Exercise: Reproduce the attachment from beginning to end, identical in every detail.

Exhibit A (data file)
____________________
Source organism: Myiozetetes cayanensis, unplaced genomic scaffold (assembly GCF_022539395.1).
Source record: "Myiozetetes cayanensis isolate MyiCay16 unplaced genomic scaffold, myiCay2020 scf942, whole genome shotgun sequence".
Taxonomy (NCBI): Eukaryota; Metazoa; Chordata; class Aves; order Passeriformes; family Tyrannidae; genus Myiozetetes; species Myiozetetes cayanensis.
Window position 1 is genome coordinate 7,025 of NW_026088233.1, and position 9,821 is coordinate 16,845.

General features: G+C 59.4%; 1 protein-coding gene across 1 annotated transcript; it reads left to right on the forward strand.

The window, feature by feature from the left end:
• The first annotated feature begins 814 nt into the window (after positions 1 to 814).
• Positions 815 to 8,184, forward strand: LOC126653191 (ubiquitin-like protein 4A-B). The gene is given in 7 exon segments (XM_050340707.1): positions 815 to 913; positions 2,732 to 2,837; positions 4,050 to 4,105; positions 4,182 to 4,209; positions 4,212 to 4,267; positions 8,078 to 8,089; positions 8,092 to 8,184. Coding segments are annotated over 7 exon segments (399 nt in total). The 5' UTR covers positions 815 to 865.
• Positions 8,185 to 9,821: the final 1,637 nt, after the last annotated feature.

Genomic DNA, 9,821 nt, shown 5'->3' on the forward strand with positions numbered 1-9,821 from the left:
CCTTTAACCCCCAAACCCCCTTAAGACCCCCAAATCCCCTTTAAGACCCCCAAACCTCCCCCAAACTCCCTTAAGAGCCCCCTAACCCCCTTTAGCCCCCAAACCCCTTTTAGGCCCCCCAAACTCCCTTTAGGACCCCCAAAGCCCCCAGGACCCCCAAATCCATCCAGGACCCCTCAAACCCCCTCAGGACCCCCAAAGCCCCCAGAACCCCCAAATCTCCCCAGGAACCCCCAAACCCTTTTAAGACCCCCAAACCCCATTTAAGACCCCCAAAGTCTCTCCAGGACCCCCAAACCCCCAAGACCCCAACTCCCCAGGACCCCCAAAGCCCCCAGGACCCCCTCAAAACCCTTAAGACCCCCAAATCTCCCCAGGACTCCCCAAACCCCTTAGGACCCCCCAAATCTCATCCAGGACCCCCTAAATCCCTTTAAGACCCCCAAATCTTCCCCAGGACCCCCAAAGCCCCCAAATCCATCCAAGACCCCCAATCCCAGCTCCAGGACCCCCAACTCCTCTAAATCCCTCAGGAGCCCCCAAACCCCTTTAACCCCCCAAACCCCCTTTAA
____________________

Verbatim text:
Source organism: Myiozetetes cayanensis, unplaced genomic scaffold (assembly GCF_022539395.1).
Source record: "Myiozetetes cayanensis isolate MyiCay16 unplaced genomic scaffold, myiCay2020 scf942, whole genome shotgun sequence".
Taxonomy (NCBI): Eukaryota; Metazoa; Chordata; class Aves; order Passeriformes; family Tyrannidae; genus Myiozetetes; species Myiozetetes cayanensis.
Window position 1 is genome coordinate 7,025 of NW_026088233.1, and position 9,821 is coordinate 16,845.

General features: G+C 59.4%; 1 protein-coding gene across 1 annotated transcript; it reads left to right on the forward strand.

The window, feature by feature from the left end:
• The first annotated feature begins 814 nt into the window (after positions 1 to 814).
• Positions 815 to 8,184, forward strand: LOC126653191 (ubiquitin-like protein 4A-B). The gene is given in 7 exon segments (XM_050340707.1): positions 815 to 913; positions 2,732 to 2,837; positions 4,050 to 4,105; positions 4,182 to 4,209; positions 4,212 to 4,267; positions 8,078 to 8,089; positions 8,092 to 8,184. Coding segments are annotated over 7 exon segments (399 nt in total). The 5' UTR covers positions 815 to 865.
• Positions 8,185 to 9,821: the final 1,637 nt, after the last annotated feature.

Genomic DNA, 9,821 nt, shown 5'->3' on the forward strand with positions numbered 1-9,821 from the left:
CCTTTAACCCCCAAACCCCCTTAAGACCCCCAAATCCCCTTTAAGACCCCCAAACCTCCCCCAAACTCCCTTAAGAGCCCCCTAACCCCCTTTAGCCCCCAAACCCCTTTTAGGCCCCCCAAACTCCCTTTAGGACCCCCAAAGCCCCCAGGACCCCCAAATCCATCCAGGACCCCTCAAACCCCCTCAGGACCCCCAAAGCCCCCAGAACCCCCAAATCTCCCCAGGAACCCCCAAACCCTTTTAAGACCCCCAAACCCCATTTAAGACCCCCAAAGTCTCTCCAGGACCCCCAAACCCCCAAGACCCCAACTCCCCAGGACCCCCAAAGCCCCCAGGACCCCCTCAAAACCCTTAAGACCCCCAAATCTCCCCAGGACTCCCCAAACCCCTTAGGACCCCCCAAATCTCATCCAGGACCCCCTAAATCCCTTTAAGACCCCCAAATCTTCCCCAGGACCCCCAAAGCCCCCAAATCCATCCAAGACCCCCAATCCCAGCTCCAGGACCCCCAACTCCTCTAAATCCCTCAGGAGCCCCCAAACCCCTTTAACCCCCCAAACCCCCTTTAA